Sounds kind of over-the-top, like a movie palace...!
As you know from reading this blog, I have a mystical link to such a palace, a 2,672-seat Spanish Baroque house, the St. George Theatre in Staten Island, which I had a hand in running, in 1976. The word ODEON appears nowhere on that theater’s marquee, but the St. George does have a soaring dome, and, like the Odeon of Herodes Atticus, our palace has statuary, paintings (of bullfighters and senoritas), and elaborate carvings. The Athens venue seated nearly twice as many spectators, almost as many as Radio City Music Hall, way before there were microphones. The acoustics must have been awesome.
The first odeons on the American continent happen to have been sad little affairs, “nickelodeons,” store-front theaters that cost only five cents, with rude wooden benches, seating a small number of people. There was an Odeon worthy of the name on 145th Street in NYC, a Thomas Lamb theater, (listed as a “negro” theater as late as 1955). But the name Odeon never really caught on in America. There were, to my knowledge, no theaters named Odeon in my hometown, Cincinnati, and not many in the rest of the U.S. of A. In fact, of 256 theaters with that name that are standing and, in some sense, open worldwide, only around four are in the U.S.
Hopping the pond, you’ll find the reverse: over there the name is something like Loew’s or Fox, and you could say there is something very much in the name ODEON in Leeds, Leicester, Portsmouth, Surbiton, and a number of locales. in the UK and Europe. Oscar Deutsch, who scattered Odeons all over the English landscape, was certainly off the same bolt of theater tapestry as Loew, Fox, Graumann, Pantages and other U.S. moguls. His first theater in what was then the town of Brierley Hill astounded the local residents on opening night in 1928, but frightened them too: they had to be assured the balcony of this grand theater would actually hold their weight. Like many theaters of the day, the Brierley Hill sported a sawtooth motif borrowed from ancient Egypt — an architectural style reminiscent of Graumann's Egyptian, echoing the 1922 discovery of the tomb of Tutankhamun.
There were some 257 theaters in the Brit Odeon chain, and perhaps what distinguishes them is the fact of their existence in a very industrial landscape, with an eye to details that would survive that landscape. What poet William Blake called “the dark satanic mills” had had a lasting effect on the towns Oscar Deutsch traveled through. Deutsch was a blue collar lad himself — son of Birmingham scrap-dealing immigrant parents from Hungary — so he knew his theaters had to withstand pollution of various kinds. Accordingly, he utilized various materials that would resist smudging, such as faience. with rounded Deco corners, presumably for easy cleaning. These “picture palaces,” as they’re called in the UK, reflect a variety of styles, from Assyrian/Egyptian to Art Deco and Moorish.
The second theater Deutsch opened, and the first to actually bear the Odeon name was
in Perry Barr, a suburb of Birmingham. The name Odeon had been a quick choice, suggested by an employee returning from a vacation in Greece. Certain representatives of the chain over the years claimed it as an acronym for Oscar Deutsch Entertains Our Nation, and, who knows, some people probably believed that! There might have been even more Odeon picture palaces, if Deutsch hadn’t died of liver cancer in 1941. Then, so true of chains everywhere, the Odeon family of theaters went through a series of owners. In the bad old seventies, when so many palaces and neighborhood theaters were demolished here, almost half the Odeon chain went down. It’s then owner, aptly named Rank Leisure, fought like Ebenezer Scrooge for their rights of demolition.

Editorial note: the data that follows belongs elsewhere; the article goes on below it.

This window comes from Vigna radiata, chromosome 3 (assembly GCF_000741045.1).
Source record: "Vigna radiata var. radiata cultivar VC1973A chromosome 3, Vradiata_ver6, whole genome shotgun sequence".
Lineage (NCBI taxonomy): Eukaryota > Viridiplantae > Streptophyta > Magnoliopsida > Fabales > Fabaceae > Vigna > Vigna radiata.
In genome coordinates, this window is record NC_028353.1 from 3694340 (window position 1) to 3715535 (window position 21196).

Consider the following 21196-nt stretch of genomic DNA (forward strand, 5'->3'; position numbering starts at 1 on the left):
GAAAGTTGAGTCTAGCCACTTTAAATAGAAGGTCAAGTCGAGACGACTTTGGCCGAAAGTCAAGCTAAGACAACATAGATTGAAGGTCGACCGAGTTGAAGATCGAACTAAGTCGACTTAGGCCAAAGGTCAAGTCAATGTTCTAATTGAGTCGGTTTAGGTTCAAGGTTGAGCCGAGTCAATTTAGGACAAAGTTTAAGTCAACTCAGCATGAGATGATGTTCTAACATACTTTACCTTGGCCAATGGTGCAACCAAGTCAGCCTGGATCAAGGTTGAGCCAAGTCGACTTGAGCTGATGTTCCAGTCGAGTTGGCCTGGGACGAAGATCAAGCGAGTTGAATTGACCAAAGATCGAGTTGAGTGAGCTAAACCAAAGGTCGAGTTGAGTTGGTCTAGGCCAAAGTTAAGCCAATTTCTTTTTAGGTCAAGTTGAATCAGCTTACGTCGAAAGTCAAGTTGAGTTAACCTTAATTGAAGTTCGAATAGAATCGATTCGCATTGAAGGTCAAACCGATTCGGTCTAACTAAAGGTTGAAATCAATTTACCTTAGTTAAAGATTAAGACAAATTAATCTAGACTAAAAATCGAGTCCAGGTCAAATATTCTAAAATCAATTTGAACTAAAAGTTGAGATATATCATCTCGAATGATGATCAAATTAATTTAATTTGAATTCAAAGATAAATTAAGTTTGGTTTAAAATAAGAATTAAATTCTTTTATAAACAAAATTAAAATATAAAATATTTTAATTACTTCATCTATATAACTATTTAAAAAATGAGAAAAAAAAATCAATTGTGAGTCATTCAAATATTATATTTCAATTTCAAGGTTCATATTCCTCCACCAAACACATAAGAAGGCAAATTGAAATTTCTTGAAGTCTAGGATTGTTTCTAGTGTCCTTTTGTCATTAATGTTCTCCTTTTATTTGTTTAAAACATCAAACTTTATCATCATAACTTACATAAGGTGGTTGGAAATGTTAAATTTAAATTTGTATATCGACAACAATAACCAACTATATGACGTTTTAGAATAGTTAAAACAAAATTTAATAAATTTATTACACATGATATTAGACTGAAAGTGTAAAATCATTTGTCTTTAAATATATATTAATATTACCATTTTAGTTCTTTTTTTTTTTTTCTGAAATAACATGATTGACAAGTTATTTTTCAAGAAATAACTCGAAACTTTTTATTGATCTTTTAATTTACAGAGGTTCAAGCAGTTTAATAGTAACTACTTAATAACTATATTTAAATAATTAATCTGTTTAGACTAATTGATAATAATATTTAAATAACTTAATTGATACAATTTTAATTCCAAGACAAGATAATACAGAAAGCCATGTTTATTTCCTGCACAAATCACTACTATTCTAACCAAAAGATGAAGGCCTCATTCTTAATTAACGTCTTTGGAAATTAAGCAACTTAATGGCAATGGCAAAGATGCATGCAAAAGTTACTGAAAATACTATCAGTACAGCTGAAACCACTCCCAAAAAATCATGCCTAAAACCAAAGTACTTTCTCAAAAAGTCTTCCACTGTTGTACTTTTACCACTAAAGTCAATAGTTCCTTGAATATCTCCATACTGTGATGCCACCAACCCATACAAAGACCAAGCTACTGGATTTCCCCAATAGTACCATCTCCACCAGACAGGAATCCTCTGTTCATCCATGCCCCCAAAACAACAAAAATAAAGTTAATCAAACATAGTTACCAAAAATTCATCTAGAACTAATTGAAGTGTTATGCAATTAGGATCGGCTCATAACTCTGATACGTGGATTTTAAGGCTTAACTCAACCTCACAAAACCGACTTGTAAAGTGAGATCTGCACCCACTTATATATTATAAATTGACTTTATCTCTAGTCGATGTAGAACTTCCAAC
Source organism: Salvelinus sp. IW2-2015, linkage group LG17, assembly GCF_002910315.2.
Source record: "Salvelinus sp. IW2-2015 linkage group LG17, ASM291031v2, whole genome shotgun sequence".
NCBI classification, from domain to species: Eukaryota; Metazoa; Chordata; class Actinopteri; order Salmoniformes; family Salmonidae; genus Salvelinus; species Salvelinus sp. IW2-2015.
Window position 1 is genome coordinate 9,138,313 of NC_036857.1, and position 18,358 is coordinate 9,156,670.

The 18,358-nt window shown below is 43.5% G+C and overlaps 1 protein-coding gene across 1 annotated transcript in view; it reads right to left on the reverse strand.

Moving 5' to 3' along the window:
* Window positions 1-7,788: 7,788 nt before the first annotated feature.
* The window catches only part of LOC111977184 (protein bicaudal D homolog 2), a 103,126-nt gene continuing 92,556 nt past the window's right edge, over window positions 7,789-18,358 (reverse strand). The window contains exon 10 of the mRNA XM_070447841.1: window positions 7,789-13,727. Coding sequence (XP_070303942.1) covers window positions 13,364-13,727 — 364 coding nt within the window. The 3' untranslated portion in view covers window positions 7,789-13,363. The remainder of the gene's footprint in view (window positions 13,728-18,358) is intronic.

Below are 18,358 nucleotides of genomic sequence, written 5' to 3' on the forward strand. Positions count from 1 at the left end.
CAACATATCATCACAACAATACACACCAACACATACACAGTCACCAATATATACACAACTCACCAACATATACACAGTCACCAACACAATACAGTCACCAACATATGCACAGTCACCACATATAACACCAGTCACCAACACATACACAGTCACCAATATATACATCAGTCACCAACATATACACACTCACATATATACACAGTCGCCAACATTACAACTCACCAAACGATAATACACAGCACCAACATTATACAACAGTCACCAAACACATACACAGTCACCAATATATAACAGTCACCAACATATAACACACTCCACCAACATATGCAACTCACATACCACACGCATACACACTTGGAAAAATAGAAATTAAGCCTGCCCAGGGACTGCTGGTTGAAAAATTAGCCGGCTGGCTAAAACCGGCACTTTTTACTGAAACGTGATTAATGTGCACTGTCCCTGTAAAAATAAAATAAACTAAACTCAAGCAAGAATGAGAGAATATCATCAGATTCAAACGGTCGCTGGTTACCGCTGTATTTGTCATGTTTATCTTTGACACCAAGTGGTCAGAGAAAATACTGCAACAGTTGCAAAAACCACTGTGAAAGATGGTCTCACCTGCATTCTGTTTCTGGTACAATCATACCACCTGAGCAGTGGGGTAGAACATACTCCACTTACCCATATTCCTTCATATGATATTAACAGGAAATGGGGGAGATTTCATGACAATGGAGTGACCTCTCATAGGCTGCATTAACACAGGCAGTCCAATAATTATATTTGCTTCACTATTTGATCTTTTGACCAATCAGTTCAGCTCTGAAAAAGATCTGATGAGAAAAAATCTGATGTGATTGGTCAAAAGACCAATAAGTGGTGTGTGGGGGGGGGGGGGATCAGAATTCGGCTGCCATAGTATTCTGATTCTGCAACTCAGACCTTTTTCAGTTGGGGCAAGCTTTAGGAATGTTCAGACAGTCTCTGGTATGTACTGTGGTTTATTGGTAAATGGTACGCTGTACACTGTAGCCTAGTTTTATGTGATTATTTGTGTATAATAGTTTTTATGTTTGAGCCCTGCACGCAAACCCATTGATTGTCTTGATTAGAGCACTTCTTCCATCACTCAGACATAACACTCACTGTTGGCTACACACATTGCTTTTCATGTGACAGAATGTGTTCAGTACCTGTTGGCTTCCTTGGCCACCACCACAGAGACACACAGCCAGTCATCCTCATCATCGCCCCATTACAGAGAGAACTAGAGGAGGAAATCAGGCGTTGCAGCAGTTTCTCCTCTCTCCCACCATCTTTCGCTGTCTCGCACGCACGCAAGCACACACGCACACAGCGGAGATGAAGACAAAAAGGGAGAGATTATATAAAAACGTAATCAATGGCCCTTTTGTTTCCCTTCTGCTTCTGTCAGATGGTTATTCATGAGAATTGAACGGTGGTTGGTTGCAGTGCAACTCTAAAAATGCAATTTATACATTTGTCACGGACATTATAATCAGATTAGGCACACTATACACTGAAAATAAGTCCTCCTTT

Much of this info comes from an excellent if sad article in The Guardian, “Closing Credits: the Battle to Save 1930s Odeon Cinemas,” For me as an American movie palace enthusiast, reading about the fall of the Odeons is a Ground Hog’s Day experience, which is to say, Deja Vu: this cinema’s turned into a Bingo Hall, that one’s a supermarket, or car park, or Jehovah’s Witness Hall — just like here, where churches, warehouses, storage facilities, and even basketball arenas house the remains of what Ben M. Hall referred to as, The Best Remaining Seats.
The name Odeon still survives in what’s left of the original chain, a list added to, with theater acquisitions all over Europe. These days the whole kit and caboodle belongs to AMC. Well alright, the name persists, if referring largely to ‘plexes and the like, so, I agree with Juliet (Act 2, Scene 2)
What’s in a name?
The rest of her speech — A rose by any other name would smell as sweet — happens to remind me of its inverse, just how much the destruction of gorgeous old picture palaces really stinks.
1. In some respect, I think we fare better on this side of the Atlantic, when it comes to saving palaces; so many, like my own St. George Theatre, have been rescued by local groups of entrepreneurs or fans or simply determined individuals. For an inspiring example, read why Marcus Loew was, after all, right!
2. The Odeon of Herodes Atticus, mentioned at the beginning of this post, rocks again — has for several decades, as a matter of fact. It was revived as a performance space in 1950. Check out the above link for a list of people who’ve held forth there including among hundreds of performers, Maria Callas, the Bolshoi and Sting.
3. Read this fascinating blog on the deaths of so many of Deutsch’s Odeons.
4. Other “What’s in a Name?” posts on different common theater monikers:
What's in a (Theater) Name? "Roxy" and Its Evolution
Odeon Theatre, Tucumcari NM
Odeon Theatre, Mason TX
Odeon Theatre, Glenwood Springs CO